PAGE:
Last week, a pretty big story broke out of Motherboard, regarding the four US carriers. The fact that the carriers were sharing location-data of its customers, not only sharing but selling it. The investigation by Motherboard showed just how easy it was to get hands on someone's location-data, and it doesn't cost a whole lot either. AT&T, Sprint and T-Mobile were all selling data, though the investigation wasn't able to catch Verizon doing it. Now some more information is coming to light, which is the fact that Google not only knew about the carriers sharing customers' location-data, but also demanded them to not share customers data on its Fi network.
This might look like Google was being the good guy here and making sure that its customers were protected from these crazy location-data sharing schemes, but Google also didn't do anything about the carriers sharing data in general. Now, yes, it is out of Google's hands, but it could have talked the carriers into not doing it, or even bringing it up to the regulators, in an effort to protect all customers, not just Google Fi's customers.
Google Fi runs on both Sprint and T-Mobile's networks
Google launched Fi back in 2015, which was initially "Project Fi". This was Google's attempt at being a wireless carrier, but with a bit of a twist on it. Instead of being a traditional MVNO where the services Fi provides is run on one carrier's network, like T-Mobile. It instead runs on multiple carrier networks. It launched on Sprint and T-Mobile, later adding US Cellular support. The way that Fi works is, it will automatically connect to the network that has the better signal in the area you are in. So you may connect to T-Mobile, or Sprint, or US Cellular, depending on where you are located. It would also jump onto known WiFi hotspots and activate the VPN, so that you aren't using data, but your Internet usage is still protected. That made this pretty attractive to a number of those out there that don't use a lot of data.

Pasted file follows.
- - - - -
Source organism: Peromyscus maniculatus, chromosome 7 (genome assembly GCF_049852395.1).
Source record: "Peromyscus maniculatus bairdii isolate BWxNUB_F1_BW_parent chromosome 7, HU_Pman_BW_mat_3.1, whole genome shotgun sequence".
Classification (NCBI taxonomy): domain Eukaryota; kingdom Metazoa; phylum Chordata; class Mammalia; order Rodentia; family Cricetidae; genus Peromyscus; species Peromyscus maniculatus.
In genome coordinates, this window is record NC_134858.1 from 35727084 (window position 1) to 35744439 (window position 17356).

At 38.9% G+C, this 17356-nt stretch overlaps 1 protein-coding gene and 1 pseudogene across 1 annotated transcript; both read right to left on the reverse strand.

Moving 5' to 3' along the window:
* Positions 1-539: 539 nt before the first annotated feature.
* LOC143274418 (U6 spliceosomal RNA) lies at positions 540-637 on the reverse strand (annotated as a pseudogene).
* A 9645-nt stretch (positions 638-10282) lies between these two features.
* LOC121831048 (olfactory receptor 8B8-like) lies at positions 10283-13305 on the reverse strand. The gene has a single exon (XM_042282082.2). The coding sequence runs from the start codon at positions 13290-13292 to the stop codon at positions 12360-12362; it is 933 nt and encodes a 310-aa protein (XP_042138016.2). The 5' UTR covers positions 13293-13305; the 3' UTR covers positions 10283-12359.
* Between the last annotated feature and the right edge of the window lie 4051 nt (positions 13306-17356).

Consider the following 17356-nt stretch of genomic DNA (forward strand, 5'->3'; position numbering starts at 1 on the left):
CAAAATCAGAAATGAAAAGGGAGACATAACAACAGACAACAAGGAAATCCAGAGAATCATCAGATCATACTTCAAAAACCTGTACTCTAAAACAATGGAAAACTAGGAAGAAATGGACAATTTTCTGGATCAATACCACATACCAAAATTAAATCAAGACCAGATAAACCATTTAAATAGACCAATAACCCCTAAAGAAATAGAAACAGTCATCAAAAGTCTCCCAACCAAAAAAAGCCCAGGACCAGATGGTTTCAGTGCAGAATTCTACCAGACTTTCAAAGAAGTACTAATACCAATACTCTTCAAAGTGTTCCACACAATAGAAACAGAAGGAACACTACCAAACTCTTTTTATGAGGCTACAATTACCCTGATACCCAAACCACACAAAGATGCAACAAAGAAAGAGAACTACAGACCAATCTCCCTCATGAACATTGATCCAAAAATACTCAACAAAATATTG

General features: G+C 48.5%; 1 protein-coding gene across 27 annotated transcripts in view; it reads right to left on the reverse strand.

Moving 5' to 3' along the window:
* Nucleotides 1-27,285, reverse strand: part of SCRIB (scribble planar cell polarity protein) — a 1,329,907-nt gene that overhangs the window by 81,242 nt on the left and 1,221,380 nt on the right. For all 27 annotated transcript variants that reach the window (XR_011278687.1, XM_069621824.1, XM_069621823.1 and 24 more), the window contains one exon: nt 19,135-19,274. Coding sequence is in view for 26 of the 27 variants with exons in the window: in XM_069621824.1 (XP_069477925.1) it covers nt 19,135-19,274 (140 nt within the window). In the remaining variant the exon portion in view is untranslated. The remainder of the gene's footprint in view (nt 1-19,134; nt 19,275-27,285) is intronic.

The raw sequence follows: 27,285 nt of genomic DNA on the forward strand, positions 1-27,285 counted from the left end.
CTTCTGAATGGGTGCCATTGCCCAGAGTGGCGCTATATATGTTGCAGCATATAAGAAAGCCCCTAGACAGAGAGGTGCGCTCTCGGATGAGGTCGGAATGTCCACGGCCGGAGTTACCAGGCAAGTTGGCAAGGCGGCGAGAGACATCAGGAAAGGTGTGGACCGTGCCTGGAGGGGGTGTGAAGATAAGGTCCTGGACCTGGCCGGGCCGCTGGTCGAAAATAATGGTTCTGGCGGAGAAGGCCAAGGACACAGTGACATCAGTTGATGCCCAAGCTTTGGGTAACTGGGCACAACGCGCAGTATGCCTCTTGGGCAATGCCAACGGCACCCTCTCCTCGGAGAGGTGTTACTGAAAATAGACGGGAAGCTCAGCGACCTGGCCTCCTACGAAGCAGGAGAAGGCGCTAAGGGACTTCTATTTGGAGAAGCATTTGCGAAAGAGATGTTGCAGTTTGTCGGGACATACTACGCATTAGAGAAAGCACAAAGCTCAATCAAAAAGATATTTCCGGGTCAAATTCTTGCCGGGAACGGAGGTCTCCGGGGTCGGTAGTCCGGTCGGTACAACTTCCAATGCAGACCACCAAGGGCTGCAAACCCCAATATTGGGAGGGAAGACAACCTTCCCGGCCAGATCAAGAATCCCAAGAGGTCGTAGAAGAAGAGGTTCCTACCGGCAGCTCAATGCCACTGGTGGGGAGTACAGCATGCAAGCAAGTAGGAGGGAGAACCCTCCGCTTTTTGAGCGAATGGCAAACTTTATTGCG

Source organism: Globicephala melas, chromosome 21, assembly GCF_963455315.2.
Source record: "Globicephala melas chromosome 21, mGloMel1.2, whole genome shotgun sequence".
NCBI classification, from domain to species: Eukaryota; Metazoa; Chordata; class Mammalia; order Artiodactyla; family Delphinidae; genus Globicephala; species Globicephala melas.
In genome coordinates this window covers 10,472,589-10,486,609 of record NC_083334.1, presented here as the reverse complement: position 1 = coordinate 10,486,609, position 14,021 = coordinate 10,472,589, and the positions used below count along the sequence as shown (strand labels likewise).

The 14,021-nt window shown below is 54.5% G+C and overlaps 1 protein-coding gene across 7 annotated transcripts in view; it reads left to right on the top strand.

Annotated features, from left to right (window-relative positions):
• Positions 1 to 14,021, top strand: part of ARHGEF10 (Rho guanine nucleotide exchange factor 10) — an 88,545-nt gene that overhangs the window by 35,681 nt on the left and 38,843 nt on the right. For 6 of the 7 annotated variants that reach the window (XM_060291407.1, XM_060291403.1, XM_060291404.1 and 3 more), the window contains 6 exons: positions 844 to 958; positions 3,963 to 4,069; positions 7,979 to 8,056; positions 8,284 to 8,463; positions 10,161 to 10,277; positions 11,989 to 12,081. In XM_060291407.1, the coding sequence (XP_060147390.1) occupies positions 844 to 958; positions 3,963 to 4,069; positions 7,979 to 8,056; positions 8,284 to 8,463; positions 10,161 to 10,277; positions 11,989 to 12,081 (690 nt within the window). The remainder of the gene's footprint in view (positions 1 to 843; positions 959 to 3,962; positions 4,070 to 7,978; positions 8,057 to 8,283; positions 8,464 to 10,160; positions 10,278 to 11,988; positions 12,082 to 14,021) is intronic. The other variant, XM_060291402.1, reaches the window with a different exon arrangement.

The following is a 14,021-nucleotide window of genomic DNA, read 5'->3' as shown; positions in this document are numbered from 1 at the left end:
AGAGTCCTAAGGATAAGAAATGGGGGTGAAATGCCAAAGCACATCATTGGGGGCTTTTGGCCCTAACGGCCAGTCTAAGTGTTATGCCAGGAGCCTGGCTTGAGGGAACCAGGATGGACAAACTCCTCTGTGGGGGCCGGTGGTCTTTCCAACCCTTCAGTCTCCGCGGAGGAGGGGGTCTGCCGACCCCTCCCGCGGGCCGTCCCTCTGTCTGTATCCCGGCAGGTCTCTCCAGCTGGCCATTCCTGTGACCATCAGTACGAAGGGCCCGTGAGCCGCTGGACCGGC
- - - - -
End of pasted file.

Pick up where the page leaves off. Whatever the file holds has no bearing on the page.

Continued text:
AT&T and T-Mobile are cutting ties with all location aggregators
The issue isn't all AT&T and T-Mobile's fault here. They sold location-data to an aggregator, who then sold it to another company and so forth down the line. Which is how it ended up in the wrong hands – during the Motherboard investigation, where a bounty hunter was paid $300 and was able to track down a smartphone. AT&T and T-Mobile have both announced that they are cutting all ties to location aggregators by March – this is to make sure that it doesn't cripple any of its other services that either carrier offer. Despite Verizon not being part of this story, it also reiterated that it was in the process of cutting ties to location aggregators. Notably quiet, however, is Sprint. The fourth largest carrier has not said a word about this investigation, or whether it is looking to cut ties with its location aggregators. Though it wouldn't be surprising to hear from them in the near future.